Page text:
Bob Weiss writes law firm marketing plans, coaches lawyers and speaks regularly at retreats and legal conventions nationwide. He helps attorneys develop dockets of intellectually challenging cases at desirable rates. Bob founded Alyn-Weiss & Associates, Inc. in 1980 and is the author of the book Marketing in Brief.
It’s really hard to get legal business “right now,” but if you’re in a position where you have to try, here’s a combination of two steps that’ll give you a chance:
1. Create proximity. Proximity triggers clients to think about what they associate you with, and to realize that they’d intended to speak with you about something they need done. Call every client and create virtual proximity by phone.
2. Ask for advice. Entrepreneurs trying to raise venture capital know this: “Ask for money, you’ll get advice. Ask for advice, you’ll get money.” You can’t call and only say “Hello,” hoping to stimulate point number one. You have to be relevant. Know your Door-Opener or Demand Trigger—i.e., the industry or company problem that triggers need for your expertise. Then when you call, you’ll say: “I’m trying to get better informed about [Demand Trigger]. Might I pick your brain for 15 minutes or so in the next few days?”
Whether or not they call back to give you advice, you’ve demonstrated relevance and created virtual proximity in their minds.
Mike O’Horo is a serial innovator in lawyer training. For over 20 years he has trained more than 6,000 lawyers in simplified sales processes by which they have generated $1.5 billion in new business. His current venture, RainmakerVT, is an interactive virtual business development training tool for lawyers. Mike can be reached at email@example.com.
DAVID KING KELLER
There are many ways to quickly get paying client work. Some may surprise you.
1. Go to LinkedIn, then go to the People search drop-down menu and click on Jobs. Type your practice area into the search box and click on Search. I found two listed jobs for a “collective bargaining” attorney in the San Francisco Bay area. Yes, I was surprised, too. Give it a try. Today may be your lucky day.
2. Call your last five clients and say, “I just finished a project and currently have bandwidth for new client matters. Is there any legal matter I can help you with, or someone you know who could use some legal support in the area of … ?” List all your practice areas because they may not recall all the support you can offer them. Doing this not only jogs their memory about how talented you are, but gives them a few moments to reflect on your two-part question.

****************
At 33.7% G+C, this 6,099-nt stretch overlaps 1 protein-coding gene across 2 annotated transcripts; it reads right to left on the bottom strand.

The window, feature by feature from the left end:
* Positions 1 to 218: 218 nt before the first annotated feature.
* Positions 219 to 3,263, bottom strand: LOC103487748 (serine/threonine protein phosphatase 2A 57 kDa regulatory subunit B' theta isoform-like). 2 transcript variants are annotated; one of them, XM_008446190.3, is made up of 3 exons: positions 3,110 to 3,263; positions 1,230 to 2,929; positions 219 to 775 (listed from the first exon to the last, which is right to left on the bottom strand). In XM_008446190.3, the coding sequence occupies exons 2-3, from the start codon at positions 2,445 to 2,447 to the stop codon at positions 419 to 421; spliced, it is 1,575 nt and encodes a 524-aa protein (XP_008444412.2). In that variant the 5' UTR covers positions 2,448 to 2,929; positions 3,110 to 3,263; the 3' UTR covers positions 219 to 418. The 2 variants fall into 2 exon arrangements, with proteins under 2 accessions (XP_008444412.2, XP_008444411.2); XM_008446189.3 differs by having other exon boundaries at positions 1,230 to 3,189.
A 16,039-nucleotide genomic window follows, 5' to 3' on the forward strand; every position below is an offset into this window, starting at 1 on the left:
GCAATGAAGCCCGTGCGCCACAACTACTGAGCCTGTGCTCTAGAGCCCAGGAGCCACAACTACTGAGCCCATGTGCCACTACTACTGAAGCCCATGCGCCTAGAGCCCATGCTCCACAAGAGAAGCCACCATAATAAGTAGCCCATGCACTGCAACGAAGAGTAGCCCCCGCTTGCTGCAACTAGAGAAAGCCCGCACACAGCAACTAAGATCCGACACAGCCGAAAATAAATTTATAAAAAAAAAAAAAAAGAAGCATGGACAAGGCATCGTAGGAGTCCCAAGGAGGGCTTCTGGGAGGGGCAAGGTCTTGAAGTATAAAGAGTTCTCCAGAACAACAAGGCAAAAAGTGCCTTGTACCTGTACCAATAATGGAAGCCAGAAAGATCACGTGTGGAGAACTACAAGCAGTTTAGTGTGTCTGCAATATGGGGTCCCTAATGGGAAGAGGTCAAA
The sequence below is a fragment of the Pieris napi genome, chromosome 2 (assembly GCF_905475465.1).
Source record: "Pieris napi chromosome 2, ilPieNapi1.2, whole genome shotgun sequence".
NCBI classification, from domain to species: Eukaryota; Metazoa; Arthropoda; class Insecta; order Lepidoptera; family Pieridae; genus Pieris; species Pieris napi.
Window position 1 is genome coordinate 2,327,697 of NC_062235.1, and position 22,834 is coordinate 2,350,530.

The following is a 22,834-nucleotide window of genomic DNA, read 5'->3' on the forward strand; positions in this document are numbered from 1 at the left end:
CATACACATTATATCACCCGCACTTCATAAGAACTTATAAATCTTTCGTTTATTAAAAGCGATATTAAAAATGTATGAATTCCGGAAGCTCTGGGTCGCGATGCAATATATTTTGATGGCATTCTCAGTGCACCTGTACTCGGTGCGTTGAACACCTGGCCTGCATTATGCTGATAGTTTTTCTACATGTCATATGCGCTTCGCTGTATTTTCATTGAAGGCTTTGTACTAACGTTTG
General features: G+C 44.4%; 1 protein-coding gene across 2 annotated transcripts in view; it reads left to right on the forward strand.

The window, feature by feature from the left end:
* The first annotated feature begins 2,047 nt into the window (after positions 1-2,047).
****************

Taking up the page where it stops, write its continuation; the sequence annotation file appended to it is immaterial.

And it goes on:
3. Do the same thing with your raving fans and referral sources.
4. Then repeat the same thing with people in your firm and lawyers you know in noncompeting practice areas.
5. Make sure all the bar associations you belong to have you in their attorney referral system. Speak with the person in charge—this will put you “top of mind” in their brain. And while you’re speaking with them, ask them how other lawyers in your practice area are securing new clients.
6. Contact the LinkedIn Group Manager of a LinkedIn discussion group that discusses topics in your practice area and ask him or her who is currently hiring in your area(s) of focus.
About the Author: David King Keller is author of the award winning book, 100 Ways To Grow A Thriving Law Practice. His latest book, The Associate As Rainmaker, Building Your Business Brain, is on the American Bar Association’s best seller list. David is an attorney rainmaker coach, MCLE instructor and business development trainer. He has lectured at UC Hastings College of The Law and The San Francisco Bar. He is a member of ABA, BASF, AAJ and LMA. His company website, www.KBDAG.com, lists numerous client testimonials and provides many free articles, including “Social Media For Lawyers.”